We face a post-Catholic Ireland — Archbishop Martin
I entered the seminary in Dublin in October 1962, just one week before the opening of the Second Vatican Council. The winter of 1962-63 was one of the bleakest in decades, and our seminary was a very cold place in more ways than one. My memory of the seminary is of a building and a routine, a discipline and a way of life that seemed to have been like that for decades. Even to someone who was not a revolutionary, it all seemed very out of touch with the world from which I had just come, and in which my friends were thriving. But one was not supposed to think that way. Things were to be done as they had always been done. The Catholic Church was unchanging, but that was about to change.
For decades Ireland was looked on as one of the world’s most deeply and stably Catholic countries. Today Ireland finds itself, along with other parts of Europe, being classified as “post-Catholic.” Everyone has his or her own definition of the term. You can fully define post-Catholic only in terms of the Catholicism that has been displaced. Irish Catholicism has its own unique history and culture. Renewal in the Irish church will not come from imported plans and programs; it must be home-grown.
Ireland does, of course, share the same currents of secularization with other countries of the Western world and thus shares many of the same challenges. There are specific challenges within Europe; there are specific challenges common to the English-speaking world. Yet the fact that Ireland is an English-speaking country does not mean it can be put into the same category as the United States and Great Britain.
Ireland is different. Neither the United States nor Great Britain was ever a predominantly, much less a dominantly, Catholic country. The demographics and the cultural presence of Catholicism in society were different and remain different. Indeed, one would have to say that today Catholicism in Northern Ireland, where years of conflict forged a tighter Catholic identity, is different from that in the Republic of Ireland.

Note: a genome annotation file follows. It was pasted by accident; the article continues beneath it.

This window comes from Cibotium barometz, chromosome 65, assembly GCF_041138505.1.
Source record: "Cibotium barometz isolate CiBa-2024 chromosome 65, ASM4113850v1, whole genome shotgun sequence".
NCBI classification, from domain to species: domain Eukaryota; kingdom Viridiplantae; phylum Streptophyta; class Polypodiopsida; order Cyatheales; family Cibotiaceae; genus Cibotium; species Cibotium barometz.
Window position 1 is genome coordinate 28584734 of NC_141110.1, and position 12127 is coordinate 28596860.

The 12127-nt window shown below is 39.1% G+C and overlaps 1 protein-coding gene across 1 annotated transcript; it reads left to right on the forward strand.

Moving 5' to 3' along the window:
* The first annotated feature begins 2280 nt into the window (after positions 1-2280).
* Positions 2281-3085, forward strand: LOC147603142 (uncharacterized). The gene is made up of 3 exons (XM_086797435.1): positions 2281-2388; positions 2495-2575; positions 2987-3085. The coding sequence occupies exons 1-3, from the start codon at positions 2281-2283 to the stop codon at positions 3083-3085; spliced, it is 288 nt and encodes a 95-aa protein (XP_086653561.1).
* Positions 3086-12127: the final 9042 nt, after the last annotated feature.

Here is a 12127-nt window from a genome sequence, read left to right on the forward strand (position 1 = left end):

There is a growing difference between the social realities in Ireland North and South because of the evolving differences in social policy and the emergence of a perhaps unforeseen consequence of the peace process: a new Northern Ireland identity. You can no longer simplistically equate Catholicism and nationalism in Northern Ireland. A very large number of Northern Irish Catholics would favor staying in the United Kingdom.
What Happened to the Old Ireland?
For years now people have looked to Ireland as a vibrant and sustainable model for strong economic growth. Today the economic situation of Ireland is full of uncertainties, precisely at a moment when confidence and trust are urgently needed. Why did so much happen so quickly? The deeper question is: What were the values that underpinned the better-times Ireland? How did we underestimate the fact that the success of an economic model ought to have been evaluated in terms of long-term social sustainability of jobs, mortgages and borrowing, of lifestyle, education and health care and sustainable opportunity for young people?
Ireland is today picking up the pieces economically and paying the price socially. In modern Ireland many children come to school without having had breakfast. There is growing anxiety that the austerity measures introduced to respond to the economic crisis are now coming to a social breaking point. In a time of rapid change, ownership of social change is vital. Who, however, wants to own policies of austerity? There is a certain flight from political ownership. In Ireland it is easy to put the blame on the previous government. It is too easy simply to say that it is being imposed from the outside or by necessity and that we would really prefer to do it somehow differently. You will not generate ownership if the measures imposed are applied arbitrarily across the board and do not appear to differentiate according to real situations, especially the situation of those already vulnerable. We see that in Ireland in some policies regarding education or health care or the care of the elderly. I attended a national congress of the Society of Saint Vincent de Paul where it was noted that people who one year ago were contributors to the society are now turning to the society for help. Patience is wearing thin; it is hard for some to hope.
When I was asked to return to Dublin, Pope John Paul II asked me why secularization had taken place so rapidly in Ireland. It was one of the rare occasions when I told a pope he was wrong! The roots of change in Ireland were there but were not seen. It is not that Ireland is today in a momentary out-of-the-ordinary period in its history, somehow temporarily adrift from what is really the default position. There is no default position anymore, and there has not been such a position for some time. In many ways the church in Ireland had been trapped in an illusory self-image. The demographic majority the church enjoyed hid many structural weaknesses, and the church became insensitive to such weakness. In the immediate post-Vatican II period there was a moment of enthusiastic renewal in the Irish church, and the positive acceptance of change probably indicated that there was already a deep dissatisfaction and a desire for change in the Irish church and that the church leadership was out of touch with the religious sentiment of the people.